If you like books, you will love the "Vertical Loft" in Rotterdam, by Shift Architecture and Urbanism. A reconstruction of a pre-war townhouse, it is organized around what the architects describe as follows:
...[It is] one oversized closet that connects all floors. It functions as a storage device for the whole house. This piece of XXL furniture, measuring 10 meters in length and 9 meters in height, replaces the load bearing middle wall of the original house. Its modular system integrates kitchen appliances, bookshelves, wardrobe, and a walk-in closet. The introduction of a central void reinforces the presence of the closet.
The go on to say:
The void enables diagonal views through the house in which the closet is experienced in its full height. It also makes daylight penetrate far into the 14 meter deep house. Two steel stairs in the void make the bookshelves accessible and create a vertical circulation along and through the closet.
It is a wonderful mix of the old and new.
Industrial materials such as the phenol-coated multiplex of the closet and the polyurethane flooring are balanced by the longitudinal brick wall that is left bare, the stained glass and the original doors that are restored and re-used. The roughness of the wall, full with traces of the past, tells stories about the continuous makeovers that the house has undergone in the last hundred years.
The architects explain the background of the development:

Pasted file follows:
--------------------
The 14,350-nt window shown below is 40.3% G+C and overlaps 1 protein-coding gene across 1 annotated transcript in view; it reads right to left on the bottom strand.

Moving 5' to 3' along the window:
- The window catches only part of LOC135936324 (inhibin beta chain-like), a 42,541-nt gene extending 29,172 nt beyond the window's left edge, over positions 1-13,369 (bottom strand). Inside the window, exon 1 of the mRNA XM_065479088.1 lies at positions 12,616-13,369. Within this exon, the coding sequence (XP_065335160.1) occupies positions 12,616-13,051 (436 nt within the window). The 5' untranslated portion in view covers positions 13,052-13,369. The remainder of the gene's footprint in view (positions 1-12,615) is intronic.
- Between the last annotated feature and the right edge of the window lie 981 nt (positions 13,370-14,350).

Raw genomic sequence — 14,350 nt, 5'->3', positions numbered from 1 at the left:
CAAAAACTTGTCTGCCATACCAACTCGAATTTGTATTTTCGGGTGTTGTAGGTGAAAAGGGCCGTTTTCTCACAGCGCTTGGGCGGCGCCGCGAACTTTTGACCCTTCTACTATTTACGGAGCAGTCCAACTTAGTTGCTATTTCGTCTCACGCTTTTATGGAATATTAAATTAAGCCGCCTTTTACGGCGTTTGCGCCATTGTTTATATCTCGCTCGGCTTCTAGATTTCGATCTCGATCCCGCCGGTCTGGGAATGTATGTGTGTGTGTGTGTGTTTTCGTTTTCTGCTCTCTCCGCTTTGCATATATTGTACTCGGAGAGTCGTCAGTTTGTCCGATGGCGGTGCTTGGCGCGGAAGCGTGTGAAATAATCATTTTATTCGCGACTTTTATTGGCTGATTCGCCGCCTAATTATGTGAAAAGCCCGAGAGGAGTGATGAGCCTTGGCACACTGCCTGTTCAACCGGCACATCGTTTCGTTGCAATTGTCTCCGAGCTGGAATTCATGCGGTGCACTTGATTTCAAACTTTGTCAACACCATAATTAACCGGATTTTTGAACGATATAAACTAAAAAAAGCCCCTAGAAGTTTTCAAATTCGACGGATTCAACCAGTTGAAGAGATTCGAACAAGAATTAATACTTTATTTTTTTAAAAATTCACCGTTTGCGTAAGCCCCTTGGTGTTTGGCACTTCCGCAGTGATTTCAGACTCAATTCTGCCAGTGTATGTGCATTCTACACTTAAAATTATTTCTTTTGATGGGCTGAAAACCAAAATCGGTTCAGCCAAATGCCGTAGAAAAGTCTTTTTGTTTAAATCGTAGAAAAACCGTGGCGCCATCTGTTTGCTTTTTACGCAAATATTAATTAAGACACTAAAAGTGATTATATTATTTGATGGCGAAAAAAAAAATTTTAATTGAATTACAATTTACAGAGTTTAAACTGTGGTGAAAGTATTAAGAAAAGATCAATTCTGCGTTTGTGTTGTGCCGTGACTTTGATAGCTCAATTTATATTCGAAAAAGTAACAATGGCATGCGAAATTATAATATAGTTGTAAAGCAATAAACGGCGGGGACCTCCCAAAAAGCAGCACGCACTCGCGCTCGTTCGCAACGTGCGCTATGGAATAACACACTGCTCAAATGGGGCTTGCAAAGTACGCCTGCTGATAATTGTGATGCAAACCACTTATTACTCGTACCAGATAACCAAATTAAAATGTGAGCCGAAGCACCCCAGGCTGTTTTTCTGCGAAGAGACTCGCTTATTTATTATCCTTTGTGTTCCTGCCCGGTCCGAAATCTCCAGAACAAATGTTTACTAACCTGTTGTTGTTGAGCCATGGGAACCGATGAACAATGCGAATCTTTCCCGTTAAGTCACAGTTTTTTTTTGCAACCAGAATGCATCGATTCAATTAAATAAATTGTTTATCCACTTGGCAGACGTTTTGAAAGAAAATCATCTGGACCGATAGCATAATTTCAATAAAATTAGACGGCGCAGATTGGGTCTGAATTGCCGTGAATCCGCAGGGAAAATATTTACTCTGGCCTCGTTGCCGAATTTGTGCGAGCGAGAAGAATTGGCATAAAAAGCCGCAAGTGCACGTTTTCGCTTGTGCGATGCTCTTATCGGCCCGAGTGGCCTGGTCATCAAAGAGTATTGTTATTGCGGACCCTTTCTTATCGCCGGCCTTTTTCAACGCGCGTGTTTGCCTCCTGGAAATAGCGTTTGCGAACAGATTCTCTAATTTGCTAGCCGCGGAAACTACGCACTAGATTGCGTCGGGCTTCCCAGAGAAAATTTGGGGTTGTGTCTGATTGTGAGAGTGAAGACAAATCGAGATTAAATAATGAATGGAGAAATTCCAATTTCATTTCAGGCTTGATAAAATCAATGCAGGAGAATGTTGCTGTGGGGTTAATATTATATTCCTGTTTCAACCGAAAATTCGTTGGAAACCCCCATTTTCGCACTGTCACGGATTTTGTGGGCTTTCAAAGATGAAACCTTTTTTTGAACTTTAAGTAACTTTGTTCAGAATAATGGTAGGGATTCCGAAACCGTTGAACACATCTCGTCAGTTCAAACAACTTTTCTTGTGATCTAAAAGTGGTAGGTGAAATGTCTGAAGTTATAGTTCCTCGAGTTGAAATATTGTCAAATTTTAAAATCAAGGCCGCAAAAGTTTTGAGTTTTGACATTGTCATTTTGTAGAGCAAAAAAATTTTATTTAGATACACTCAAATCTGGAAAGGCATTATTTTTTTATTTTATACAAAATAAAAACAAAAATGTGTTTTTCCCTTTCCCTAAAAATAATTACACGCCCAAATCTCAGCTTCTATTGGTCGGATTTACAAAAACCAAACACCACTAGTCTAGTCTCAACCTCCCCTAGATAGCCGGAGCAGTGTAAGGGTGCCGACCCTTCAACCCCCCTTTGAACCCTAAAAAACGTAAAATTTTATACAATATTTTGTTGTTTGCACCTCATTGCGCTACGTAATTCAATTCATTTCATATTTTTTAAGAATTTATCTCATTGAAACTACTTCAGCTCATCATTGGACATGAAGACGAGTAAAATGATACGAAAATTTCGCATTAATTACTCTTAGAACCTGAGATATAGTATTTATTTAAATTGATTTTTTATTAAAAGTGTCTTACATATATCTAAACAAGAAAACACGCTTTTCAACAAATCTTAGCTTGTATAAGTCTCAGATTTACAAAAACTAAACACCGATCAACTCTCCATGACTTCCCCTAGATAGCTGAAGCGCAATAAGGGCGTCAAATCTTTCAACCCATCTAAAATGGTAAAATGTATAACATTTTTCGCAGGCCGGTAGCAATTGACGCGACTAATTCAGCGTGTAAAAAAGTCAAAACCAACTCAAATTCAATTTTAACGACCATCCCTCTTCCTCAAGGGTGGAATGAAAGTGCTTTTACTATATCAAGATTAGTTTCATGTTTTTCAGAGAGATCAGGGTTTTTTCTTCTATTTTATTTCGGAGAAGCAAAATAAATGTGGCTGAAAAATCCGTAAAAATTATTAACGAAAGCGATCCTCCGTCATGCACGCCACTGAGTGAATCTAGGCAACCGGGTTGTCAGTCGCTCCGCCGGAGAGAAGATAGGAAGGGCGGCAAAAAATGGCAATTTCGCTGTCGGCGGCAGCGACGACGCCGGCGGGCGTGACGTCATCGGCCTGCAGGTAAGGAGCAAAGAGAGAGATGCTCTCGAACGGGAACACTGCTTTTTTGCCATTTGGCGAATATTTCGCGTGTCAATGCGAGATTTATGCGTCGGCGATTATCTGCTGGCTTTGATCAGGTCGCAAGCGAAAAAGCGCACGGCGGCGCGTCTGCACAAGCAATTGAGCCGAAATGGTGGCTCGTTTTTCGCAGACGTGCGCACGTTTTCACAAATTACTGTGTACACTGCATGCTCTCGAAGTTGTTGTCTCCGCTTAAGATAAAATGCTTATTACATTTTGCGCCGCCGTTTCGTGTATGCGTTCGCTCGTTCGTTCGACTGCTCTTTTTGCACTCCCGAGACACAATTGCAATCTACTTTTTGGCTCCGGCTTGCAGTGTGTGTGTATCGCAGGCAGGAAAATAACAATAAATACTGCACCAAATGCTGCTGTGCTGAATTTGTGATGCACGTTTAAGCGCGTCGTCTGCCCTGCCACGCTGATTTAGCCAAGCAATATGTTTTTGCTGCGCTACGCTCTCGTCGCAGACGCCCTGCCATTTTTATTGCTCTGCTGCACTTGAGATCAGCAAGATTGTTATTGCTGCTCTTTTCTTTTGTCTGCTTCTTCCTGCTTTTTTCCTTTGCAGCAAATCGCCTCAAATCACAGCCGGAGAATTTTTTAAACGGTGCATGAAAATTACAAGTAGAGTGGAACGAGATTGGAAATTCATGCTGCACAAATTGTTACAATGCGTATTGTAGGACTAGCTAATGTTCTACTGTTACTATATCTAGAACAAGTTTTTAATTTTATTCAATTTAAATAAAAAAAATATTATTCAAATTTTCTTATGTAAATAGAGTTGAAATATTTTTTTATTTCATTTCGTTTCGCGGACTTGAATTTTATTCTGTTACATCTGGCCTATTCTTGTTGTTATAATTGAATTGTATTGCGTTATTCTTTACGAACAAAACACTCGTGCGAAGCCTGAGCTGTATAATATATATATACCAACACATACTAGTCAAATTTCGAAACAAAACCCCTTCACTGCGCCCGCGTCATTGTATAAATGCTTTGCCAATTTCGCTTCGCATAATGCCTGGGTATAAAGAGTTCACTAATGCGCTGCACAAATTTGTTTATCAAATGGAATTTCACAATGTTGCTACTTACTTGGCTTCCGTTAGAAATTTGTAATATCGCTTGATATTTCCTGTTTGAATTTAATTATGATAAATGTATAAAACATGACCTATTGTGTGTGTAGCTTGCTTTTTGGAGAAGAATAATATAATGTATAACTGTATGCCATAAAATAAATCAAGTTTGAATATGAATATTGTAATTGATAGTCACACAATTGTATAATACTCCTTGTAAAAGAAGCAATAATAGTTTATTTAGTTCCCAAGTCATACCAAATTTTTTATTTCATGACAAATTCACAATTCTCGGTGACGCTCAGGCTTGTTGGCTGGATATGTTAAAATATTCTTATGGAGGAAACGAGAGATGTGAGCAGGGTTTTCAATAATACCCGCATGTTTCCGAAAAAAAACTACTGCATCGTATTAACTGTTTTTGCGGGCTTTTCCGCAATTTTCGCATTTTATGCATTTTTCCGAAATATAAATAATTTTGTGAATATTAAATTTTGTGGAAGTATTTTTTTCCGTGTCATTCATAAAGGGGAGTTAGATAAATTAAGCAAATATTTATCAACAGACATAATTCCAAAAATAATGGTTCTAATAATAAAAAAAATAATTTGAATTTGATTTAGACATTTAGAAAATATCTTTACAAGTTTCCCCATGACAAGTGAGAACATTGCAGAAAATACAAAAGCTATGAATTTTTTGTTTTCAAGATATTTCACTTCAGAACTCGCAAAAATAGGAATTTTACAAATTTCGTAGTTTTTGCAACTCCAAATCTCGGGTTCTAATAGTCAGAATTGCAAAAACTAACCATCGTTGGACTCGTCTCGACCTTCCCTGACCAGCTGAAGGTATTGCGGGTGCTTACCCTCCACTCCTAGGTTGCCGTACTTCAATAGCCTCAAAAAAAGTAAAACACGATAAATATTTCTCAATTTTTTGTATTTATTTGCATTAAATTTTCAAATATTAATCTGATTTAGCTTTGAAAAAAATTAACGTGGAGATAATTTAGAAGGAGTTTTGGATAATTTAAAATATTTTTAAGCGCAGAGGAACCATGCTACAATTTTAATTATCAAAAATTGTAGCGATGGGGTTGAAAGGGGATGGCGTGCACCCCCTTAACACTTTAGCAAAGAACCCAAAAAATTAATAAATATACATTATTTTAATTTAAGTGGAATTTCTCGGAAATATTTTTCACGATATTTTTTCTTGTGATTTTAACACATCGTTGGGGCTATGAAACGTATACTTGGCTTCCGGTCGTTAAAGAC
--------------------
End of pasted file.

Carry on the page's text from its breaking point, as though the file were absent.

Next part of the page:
This so-called do-it-yourself dwelling in the centre of Rotterdam is part of a bold experiment initiated by the municipality to revitalize dilapidated urban areas. Rundown pre-war dwellings are renovated on the outside and brought back to their monumental appearance, while the interiors are stripped bare. The empty shell
dwellings are primarily bought by enthusiastic young people who transform them. Real estate developers have picked up the initiative and a new demand driven market of urban housing has been generated in recent years. The result is a growing number of contemporary custom-made dream houses within the uniform old fabric of the traditional nineteenth and early twentieth century city.
I found this on Materialicious, which links to One of a Kind Design. The website has tagged all the recognizable furniture and the fat books that they can read the titles of to online stores like Amazon, where they get a commission if readers click through and buy. I can't decide if it is a brilliant way to build your own living from an architecture site, or if it's an obnoxious ripoff of the architect's design and photography. What do you think?